“I had about 200 Facebook friends at the time, and I decided to post a new profile photo that was me and my standard poodle, Miss Lucy Ball,” Morss says. “All of a sudden, Facebook started suggesting friends that had poodles in their profiles. I also joined all the poodle pages on Facebook, and within six months I had over 1,800 friends, 1,600 of whom own poodles, or at least love them.” For Morss, the increase in Facebook friends led to an increase in book sales, as her story started being seen by the right audience.
For fiction authors, a fun Facebook promotion idea is to create pages and profiles for your main characters. Seth Grahame-Smith has a page for his bestselling novel, Pride and Prejudice and Zombies, and has created character profiles for Mr. Darcy, Elizabeth Bennett, and Corpse Bill, among others. The page for his book has nearly 13,000 “likes” and the characters remain active on Facebook, interacting with fans.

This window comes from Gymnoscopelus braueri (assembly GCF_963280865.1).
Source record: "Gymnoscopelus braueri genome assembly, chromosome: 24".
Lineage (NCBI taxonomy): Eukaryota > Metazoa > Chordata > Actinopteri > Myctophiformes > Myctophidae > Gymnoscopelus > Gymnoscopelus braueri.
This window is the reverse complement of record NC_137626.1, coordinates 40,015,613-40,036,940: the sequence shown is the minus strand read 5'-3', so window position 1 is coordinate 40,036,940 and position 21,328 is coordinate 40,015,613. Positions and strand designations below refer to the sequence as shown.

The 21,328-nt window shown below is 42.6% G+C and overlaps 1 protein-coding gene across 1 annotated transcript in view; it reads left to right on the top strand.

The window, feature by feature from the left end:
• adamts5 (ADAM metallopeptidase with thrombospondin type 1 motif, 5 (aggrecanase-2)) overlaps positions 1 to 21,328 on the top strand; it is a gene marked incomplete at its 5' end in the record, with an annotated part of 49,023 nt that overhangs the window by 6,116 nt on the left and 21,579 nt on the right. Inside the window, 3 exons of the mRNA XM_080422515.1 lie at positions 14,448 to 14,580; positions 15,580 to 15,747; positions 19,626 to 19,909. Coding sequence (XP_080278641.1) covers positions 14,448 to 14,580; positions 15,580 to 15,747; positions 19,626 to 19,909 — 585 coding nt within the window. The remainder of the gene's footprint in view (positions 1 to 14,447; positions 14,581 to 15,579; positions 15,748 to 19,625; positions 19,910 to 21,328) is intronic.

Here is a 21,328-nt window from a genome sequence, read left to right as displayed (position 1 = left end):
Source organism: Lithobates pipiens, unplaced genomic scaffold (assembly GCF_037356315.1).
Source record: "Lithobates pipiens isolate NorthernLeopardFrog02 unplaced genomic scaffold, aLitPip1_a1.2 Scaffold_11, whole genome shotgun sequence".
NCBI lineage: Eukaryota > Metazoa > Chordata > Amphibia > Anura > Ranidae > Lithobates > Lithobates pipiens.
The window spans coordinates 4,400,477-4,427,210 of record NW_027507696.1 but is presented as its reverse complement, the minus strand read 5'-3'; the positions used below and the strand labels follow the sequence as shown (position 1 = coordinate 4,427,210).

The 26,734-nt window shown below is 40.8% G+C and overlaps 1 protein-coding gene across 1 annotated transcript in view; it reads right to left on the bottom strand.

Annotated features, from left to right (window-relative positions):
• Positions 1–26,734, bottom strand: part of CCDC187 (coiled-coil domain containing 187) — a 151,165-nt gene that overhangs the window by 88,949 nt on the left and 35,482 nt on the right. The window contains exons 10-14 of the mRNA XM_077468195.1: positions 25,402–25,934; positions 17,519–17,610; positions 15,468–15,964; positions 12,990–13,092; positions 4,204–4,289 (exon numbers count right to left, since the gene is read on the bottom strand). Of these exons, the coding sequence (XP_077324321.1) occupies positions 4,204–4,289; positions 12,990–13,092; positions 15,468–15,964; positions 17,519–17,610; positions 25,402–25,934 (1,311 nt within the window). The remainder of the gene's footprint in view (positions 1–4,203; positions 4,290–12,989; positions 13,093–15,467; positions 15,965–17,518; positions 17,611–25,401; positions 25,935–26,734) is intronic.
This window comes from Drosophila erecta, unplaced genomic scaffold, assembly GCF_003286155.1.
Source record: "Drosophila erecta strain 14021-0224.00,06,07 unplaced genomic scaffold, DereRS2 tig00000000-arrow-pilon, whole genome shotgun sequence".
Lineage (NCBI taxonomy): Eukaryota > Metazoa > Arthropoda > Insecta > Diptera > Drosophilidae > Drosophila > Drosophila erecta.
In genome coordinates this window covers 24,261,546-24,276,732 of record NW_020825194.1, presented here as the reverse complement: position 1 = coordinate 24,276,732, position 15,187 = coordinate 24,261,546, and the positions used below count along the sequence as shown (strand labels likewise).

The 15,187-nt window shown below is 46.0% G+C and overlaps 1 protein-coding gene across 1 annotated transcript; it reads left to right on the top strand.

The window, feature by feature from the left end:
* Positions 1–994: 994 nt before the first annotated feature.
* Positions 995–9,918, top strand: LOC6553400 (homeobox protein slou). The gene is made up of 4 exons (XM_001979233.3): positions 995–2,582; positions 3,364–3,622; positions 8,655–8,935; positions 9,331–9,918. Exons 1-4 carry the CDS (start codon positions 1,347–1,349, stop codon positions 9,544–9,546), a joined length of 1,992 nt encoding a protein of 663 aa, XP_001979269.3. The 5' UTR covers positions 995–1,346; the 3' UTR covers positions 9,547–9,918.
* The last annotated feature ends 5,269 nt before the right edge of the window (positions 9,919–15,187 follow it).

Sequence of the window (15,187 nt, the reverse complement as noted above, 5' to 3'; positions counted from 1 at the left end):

With Facebook, the promotion possibilities are endless — but it’s important to understand how the site works, and what members want (or don’t want) to see in their friend feeds. Here are some tips for you on generating Facebook buzz without alienating your followers.
Tip No. 1: Do use Facebook’s tools to add friends.
Because Facebook is an interactive network, it will often suggest friends, events and groups for you to like. If you’ve always ignored these little prompts that appear on the side of the page, start checking them out. The more friends you have on Facebook, the greater opportunity you’ll have for people to find out more about you.
Make sure your profile includes easily accessible information about your book. You can fill out the About Me box under your profile picture with your book title and a brief description, so that visitors to your profile can immediately see you’re an author. Don’t forget to list your website under your personal information, too!
Tip No. 2: Don’t add friends or join groups blindly.